For most people, middle and high school are hard years. In fact, most of us just try to survive them and then breathe a sigh of relief and head off to jobs or colleges where we can essentially start our new lives. For other people, the years are even harder, which was the case for Kimberle, a black woman growing up in a predominantly white area in Oregon. Kimberle already was dealing with “colorism” within the black community (where favoritism tends to go to light-skinned people versus darker-skinned people), so when she moved to Eugene during her middle school years, she also encountered blatant racism head on.
“I was made fun of for my dark skin but also because I was so thin,” Kimberle recalled. “I was called horrible things like ‘tar-baby’ and ‘burnt match’. I was also from the South and had an accent, so often I was told to repeat myself so people could understand me. I really struggled at first.” She struggled so much that her parents decided it was best to have her stay with relatives in Detroit for a year to prepare her to move back, which she did at the start of high school.
But there was one boy who took a genuine interest in Kimberle, but he was also her brother’s best friend. “He seemed like he really liked me for me,” she recalled. It may have been this ‘real’ attention that caused Kimberle to overlook some red flags with the boy--he already had issues with marijuana and some drinking in high school. “But I was really hurt when he broke up with me,” Kim said. His reason was that he was worried about Kimberle’s brother’s feelings about the relationship, and so he broke it off. “I really felt he was choosing my brother over me.”
During college, Kimberle found herself drawing the attention of men who always had a way of making her feel poorly about herself. One man in particular gave her a laundry list of how she could look differently in order to be ‘beautiful.’ It was during this time that she met her son’s father who she calls, “a big lapse in my judgment.” He was abusive, and a gang member without a job. Kimberle realizes he wasn’t a great choice, but she said she is grateful that she got her son out of the relationship.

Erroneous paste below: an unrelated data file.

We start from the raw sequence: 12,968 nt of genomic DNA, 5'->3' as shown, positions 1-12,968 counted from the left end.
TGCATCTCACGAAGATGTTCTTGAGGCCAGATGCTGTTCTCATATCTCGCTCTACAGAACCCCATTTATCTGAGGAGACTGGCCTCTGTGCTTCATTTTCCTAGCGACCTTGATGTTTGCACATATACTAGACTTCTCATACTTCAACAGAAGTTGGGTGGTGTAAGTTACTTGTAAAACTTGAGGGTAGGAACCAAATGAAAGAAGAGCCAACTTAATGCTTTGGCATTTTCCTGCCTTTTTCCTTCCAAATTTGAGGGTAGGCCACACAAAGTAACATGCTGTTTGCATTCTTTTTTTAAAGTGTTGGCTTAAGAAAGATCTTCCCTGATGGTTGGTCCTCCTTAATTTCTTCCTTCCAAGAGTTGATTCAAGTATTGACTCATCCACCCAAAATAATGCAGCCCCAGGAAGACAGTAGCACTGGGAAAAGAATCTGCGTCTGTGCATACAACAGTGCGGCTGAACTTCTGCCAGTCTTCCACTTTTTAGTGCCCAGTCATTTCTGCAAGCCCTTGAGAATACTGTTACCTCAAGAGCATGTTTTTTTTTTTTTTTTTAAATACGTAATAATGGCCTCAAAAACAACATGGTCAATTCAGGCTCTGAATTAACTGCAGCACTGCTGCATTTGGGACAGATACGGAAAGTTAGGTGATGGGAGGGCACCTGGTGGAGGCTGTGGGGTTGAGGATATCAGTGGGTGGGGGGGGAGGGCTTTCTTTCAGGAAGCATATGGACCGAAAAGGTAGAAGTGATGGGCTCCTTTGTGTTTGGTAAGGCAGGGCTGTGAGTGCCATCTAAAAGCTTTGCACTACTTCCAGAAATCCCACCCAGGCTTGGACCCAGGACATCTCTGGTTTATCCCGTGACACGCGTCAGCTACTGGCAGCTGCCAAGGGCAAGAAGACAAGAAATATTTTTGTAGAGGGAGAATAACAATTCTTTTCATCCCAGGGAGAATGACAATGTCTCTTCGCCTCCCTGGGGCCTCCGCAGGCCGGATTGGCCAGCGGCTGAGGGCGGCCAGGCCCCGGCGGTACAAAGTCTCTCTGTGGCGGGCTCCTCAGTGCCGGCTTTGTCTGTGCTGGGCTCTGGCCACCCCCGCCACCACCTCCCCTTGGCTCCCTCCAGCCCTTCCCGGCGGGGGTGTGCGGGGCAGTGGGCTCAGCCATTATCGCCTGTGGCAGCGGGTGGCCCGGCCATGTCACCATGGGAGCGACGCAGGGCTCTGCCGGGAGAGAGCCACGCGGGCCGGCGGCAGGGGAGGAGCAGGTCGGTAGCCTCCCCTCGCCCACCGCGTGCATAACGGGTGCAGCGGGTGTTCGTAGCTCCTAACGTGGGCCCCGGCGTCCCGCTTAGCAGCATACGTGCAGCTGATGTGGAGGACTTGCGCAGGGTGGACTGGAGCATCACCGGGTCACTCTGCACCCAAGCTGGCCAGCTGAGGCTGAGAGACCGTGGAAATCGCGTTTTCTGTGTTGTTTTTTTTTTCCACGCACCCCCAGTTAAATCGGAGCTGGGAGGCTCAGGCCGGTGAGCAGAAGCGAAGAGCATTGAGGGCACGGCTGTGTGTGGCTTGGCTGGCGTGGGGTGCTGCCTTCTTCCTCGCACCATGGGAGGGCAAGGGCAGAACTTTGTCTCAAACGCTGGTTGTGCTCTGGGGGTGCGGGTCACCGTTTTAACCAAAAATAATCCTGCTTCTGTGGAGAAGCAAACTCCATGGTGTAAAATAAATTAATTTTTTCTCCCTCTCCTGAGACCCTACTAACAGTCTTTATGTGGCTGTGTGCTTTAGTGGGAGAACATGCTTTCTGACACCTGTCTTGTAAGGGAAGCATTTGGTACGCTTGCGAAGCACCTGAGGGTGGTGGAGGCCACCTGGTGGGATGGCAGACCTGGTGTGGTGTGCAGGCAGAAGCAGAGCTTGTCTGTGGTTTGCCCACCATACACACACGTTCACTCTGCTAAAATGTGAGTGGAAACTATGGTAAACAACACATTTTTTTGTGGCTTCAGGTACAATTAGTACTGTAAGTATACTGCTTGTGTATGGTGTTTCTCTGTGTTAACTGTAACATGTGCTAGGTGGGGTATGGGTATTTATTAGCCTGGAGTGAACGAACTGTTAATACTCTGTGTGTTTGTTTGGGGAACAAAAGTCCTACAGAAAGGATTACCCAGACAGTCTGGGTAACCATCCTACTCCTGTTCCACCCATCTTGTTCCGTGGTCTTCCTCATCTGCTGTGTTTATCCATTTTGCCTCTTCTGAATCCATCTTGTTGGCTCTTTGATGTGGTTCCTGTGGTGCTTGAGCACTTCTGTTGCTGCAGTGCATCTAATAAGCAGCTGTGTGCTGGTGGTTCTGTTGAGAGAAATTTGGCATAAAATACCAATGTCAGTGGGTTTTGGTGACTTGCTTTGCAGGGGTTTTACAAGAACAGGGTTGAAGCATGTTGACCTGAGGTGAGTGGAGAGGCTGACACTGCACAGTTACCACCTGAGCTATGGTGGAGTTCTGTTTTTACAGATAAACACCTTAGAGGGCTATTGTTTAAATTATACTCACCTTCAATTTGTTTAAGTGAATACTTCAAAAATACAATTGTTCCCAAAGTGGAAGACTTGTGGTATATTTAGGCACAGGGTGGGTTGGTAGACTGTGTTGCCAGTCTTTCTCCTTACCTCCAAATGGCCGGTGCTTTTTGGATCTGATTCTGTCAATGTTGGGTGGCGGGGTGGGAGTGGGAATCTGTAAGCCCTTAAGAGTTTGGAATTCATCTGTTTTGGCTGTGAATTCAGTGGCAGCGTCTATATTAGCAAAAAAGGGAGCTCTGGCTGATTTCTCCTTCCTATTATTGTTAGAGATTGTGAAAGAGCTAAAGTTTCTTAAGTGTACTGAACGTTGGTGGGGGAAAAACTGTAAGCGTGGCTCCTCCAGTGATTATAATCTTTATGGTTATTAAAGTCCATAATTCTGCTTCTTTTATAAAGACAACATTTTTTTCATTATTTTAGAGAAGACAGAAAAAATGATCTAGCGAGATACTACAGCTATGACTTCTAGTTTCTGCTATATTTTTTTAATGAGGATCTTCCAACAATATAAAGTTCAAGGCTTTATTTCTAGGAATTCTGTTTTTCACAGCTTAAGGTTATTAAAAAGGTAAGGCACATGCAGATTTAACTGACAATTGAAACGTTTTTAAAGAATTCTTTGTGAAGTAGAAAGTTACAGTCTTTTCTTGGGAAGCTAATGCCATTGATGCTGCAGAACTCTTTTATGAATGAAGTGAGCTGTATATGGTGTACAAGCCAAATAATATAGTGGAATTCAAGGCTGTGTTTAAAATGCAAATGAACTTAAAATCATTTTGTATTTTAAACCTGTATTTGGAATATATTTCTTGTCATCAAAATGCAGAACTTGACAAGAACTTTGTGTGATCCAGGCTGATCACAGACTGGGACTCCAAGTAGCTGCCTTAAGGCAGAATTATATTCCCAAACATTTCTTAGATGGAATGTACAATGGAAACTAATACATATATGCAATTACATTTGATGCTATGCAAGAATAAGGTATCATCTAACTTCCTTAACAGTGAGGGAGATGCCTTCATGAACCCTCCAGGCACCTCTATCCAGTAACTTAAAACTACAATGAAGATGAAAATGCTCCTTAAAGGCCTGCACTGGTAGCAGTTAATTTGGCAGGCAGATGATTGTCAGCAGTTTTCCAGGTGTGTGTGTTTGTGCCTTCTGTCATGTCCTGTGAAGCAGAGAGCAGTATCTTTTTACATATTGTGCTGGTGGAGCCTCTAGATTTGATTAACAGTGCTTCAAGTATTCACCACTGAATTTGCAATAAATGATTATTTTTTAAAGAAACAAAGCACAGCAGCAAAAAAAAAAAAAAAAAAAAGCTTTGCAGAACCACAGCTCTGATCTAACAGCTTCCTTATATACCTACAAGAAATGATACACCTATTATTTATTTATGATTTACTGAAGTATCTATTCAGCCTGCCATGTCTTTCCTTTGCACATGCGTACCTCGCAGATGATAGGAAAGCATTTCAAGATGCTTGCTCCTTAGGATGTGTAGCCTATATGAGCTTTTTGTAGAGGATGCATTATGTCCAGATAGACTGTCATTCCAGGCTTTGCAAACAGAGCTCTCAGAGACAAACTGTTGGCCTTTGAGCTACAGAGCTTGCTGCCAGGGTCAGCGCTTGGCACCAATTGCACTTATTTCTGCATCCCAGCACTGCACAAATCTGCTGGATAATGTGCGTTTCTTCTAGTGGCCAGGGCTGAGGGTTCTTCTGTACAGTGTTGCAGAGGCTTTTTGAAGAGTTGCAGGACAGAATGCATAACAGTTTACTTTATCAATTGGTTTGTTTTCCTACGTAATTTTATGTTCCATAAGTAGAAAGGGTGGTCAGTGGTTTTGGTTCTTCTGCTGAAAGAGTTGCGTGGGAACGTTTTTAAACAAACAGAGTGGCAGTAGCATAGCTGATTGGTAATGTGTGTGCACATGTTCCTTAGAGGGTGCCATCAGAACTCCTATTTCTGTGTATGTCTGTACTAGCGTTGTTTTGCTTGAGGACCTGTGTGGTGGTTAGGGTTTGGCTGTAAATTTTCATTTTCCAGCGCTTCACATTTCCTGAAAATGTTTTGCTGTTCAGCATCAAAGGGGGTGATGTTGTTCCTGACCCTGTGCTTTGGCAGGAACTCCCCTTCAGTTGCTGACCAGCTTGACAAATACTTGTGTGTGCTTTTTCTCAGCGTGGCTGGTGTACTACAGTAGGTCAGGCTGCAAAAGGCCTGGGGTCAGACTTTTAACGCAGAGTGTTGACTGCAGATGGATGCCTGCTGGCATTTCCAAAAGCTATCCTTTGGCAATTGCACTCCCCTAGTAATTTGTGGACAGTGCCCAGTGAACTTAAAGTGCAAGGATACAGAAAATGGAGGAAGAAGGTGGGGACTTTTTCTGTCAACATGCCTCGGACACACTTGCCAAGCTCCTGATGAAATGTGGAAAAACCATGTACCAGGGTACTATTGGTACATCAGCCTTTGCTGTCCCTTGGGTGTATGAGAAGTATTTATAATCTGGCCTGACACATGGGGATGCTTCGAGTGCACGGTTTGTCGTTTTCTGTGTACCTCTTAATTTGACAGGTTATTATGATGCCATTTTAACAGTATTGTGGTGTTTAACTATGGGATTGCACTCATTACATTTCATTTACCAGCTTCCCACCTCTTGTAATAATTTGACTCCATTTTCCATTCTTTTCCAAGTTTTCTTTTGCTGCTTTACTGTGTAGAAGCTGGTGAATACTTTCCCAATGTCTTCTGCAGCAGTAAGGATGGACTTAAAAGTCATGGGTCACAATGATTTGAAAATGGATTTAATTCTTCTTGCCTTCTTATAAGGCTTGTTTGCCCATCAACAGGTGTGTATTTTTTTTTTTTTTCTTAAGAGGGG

Around this time, her brother’s friend from high school called to reconnect with her. Kimberle talked about the fact that he doggedly pursued her attention, but she was still angry with him for the way he broke up with her in high school. “I wasn’t very nice to him,” she admitted. But when she discovered she was pregnant, he (her brother's friend) was the only one that didn’t disappear on her. “He told me he loved kids, which surprised me about him.” He went on to join the Marines, however, when Kimberle wouldn’t move to Eugene to be with him.
Kimberle went through a pretty dark period during this time while trying to deal with her son’s dad. “I was trying to get him to help me watch my son while I was working,” she explained, “but when I confronted him about issues I was seeing, he became physical with me.” It put her in such a dark place, that she attempted to take her own life. “I was put in the psych ward but it I had a revelation while I was there,” she explained, “I was going to pull my life together and start over.” Life started to fall into place for Kimberle and her son--she found a new apartment immediately within her budget and childcare that worked in her favor. Almost immediately after starting to get back on her feet, her high school boyfriend finished his stint in the Marines and asked to move in with Kimberle. “I said yes,” she said.
The ex-boyfriend (now current boyfriend) was clearly an alcoholic from the start. He would often blackout and Kimberle said their house was almost “decorated” with empty alcohol bottles. He was also not very nice to Kimberle’s son. Kimberle’s therapist at the time suggested that her boyfriend just “didn’t understand kids” since he didn’t have any of his own. After an initial roller coaster of a start to their new relationship, her boyfriend proposed to her and they eloped shortly after that.
Kimberle and her husband decided it was best for her to be a stay at home mom to their daughter after she was born. They both agreed she would do this until their daughter entered kindergarten. But even though things looked good on the outside, her husband was continuing to drink, and his relationship with Kimberle’s son was getting worse. “He never told my son he was proud of him. I had to force him to spend any time with my son...he was not investing in my son in any way.”
When her son was 13 years old, he told a friend that he was thinking of taking his own life. As a result, her son was placed into a facility, and part of his program was family therapy. It was there that Kimberle’s son made a brave confession: he felt like his stepfather didn’t like him and that was a big part of what made him feel like taking his own life. His stepfather, however, treated the therapy sessions like this was simply his stepson’s way of getting attention and a ultimately, a huge waste of time. Instead of therapy helping things get better at home, it started her husband into a deeper spiral.